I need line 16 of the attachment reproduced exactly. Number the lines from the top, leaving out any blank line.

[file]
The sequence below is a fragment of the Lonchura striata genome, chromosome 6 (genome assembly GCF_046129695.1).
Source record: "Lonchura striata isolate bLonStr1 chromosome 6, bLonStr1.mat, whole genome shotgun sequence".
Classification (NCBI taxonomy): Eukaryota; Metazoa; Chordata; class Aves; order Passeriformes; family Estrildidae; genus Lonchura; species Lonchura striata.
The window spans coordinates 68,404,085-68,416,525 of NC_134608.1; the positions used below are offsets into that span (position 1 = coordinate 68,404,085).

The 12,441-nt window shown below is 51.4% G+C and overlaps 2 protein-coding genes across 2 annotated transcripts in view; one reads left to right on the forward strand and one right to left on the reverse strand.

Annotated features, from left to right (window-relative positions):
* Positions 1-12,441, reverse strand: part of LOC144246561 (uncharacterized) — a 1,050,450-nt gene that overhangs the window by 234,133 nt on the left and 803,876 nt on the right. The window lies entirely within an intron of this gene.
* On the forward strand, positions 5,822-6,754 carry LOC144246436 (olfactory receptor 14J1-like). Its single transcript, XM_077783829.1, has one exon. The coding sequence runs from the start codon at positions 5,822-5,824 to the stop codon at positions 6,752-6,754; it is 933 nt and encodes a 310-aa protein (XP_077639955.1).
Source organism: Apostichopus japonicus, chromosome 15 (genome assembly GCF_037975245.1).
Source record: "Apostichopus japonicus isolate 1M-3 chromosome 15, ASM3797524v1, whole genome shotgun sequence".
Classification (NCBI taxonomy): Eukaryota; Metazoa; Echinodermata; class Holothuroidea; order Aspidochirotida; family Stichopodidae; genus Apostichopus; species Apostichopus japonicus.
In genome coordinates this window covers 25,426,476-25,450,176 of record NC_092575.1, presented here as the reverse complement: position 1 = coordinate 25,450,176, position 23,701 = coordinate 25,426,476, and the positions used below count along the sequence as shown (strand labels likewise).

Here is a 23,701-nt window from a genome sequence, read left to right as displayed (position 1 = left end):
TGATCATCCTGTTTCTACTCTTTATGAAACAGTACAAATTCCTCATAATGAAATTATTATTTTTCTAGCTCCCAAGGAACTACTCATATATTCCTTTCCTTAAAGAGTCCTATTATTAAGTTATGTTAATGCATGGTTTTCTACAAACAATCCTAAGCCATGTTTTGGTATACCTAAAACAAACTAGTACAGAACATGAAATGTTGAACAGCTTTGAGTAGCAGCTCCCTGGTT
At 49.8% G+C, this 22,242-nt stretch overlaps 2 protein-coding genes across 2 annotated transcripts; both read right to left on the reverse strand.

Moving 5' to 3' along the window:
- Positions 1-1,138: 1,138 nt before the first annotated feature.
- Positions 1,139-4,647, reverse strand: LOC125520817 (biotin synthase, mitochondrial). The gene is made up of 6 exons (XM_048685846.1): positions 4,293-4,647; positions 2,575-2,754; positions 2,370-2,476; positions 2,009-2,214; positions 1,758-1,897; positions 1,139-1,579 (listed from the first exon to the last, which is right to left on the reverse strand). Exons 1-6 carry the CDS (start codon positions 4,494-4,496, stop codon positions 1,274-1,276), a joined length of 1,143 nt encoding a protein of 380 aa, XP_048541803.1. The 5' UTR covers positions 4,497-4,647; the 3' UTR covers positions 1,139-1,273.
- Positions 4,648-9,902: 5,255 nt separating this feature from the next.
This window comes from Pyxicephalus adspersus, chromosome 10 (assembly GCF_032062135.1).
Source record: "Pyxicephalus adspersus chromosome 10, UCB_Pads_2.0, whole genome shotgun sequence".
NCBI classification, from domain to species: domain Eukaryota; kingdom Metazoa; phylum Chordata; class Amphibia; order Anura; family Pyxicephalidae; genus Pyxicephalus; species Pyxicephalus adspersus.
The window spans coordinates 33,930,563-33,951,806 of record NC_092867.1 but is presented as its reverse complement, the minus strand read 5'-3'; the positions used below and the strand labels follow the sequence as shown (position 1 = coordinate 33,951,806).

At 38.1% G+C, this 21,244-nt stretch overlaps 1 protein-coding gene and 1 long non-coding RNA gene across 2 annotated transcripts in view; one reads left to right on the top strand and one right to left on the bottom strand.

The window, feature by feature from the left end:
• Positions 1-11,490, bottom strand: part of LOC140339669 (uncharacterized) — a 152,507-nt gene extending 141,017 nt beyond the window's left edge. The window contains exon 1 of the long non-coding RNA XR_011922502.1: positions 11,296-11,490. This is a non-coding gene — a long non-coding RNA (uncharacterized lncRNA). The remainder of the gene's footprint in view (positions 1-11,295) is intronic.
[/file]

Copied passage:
Moving 5' to 3' along the window: